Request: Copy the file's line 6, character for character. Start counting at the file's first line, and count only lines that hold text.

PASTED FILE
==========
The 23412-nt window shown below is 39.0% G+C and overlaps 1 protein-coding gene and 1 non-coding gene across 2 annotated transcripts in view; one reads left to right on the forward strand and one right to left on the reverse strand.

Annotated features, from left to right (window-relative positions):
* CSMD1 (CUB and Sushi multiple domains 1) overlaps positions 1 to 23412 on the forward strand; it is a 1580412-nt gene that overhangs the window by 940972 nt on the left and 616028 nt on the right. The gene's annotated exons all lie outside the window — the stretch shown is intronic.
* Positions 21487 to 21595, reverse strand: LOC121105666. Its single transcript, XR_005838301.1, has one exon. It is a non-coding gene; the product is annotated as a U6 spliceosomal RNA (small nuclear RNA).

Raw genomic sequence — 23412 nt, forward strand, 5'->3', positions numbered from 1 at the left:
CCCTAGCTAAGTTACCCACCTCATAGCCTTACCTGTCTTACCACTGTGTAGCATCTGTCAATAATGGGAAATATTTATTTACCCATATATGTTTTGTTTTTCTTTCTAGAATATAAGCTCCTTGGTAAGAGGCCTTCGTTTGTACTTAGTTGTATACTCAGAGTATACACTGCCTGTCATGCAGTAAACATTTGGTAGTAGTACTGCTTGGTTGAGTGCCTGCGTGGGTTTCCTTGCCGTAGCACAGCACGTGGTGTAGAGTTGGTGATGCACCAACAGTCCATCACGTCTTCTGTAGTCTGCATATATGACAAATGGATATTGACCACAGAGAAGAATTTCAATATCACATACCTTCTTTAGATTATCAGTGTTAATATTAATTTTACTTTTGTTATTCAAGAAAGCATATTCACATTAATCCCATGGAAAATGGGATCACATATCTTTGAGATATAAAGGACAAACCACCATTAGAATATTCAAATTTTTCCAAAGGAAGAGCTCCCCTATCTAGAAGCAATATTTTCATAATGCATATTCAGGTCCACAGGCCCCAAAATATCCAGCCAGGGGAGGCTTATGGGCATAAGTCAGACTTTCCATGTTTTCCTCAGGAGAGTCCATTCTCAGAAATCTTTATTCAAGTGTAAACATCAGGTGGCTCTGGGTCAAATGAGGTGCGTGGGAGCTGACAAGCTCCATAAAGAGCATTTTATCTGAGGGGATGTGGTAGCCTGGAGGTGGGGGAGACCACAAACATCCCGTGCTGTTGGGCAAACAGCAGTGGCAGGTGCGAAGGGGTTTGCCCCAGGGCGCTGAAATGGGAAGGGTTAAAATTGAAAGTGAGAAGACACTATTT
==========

CCCTAGCTAAGTTACCCACCTCATAGCCTTACCTGTCTTACCACTGTGTAGCATCTGTCAATAATGGGAAATATTTATTTACCCATATATGTTTTGTTTTTCTTTCTAGAATATAAGCTCCTTGGTAAGAGGCCTTCGTTTGTACTTAGTTGTATACTCAGAGTATACACTGCCTGTCATGCAGTAAACATTTGGTAGTAGTACTGCTTGGTTGAGTGCCTGCGTGGGTTTCCTTGCCGTAGCACAGCACGTGGTGTAGAGTTGGTGATGCACCAACAGTCCATCACGTCTTCTGTAGTCTGCATATATGACAAATGGATATTGACCACAGAGAAGAATTTCAATATCACATACCTTCTTTAGATTATCAGTGTTAATATTAATTTTACTTTTGTTATTCAAGAAAGCATATTCACATTAATCCCATGGAAAATGGGATCACATATCTTTGAGATATAAAGGACAAACCACCATTAGAATATTCAAATTTTTCCAAAGGAAGAGCTCCCCTATCTAGAAGCAATATTTTCATAATGCATATTCAGGTCCACAGGCCCCAAAATATCCAGCCAGGGGAGGCTTATGGGCATAAGTCAGACTTTCCATGTTTTCCTCAGGAGAGTCCATTCTCAGAAATCTTTATTCAAGTGTAAACATCAGGTGGCTCTGGGTCAAATGAGGTGCGTGGGAGCTGACAAGCTCCATAAAGAGCATTTTATCTGAGGGGATGTGGTAGCCTGGAGGTGGGGGAGACCACAAACATCCCGTGCTGTTGGGCAAACAGCAGTGGCAGGTGCGAAGGGGTTTGCCCCAGGGCGCTGAAATGGGAAGGGTTAAAATTGAAAGTGAGAAGACACTATTT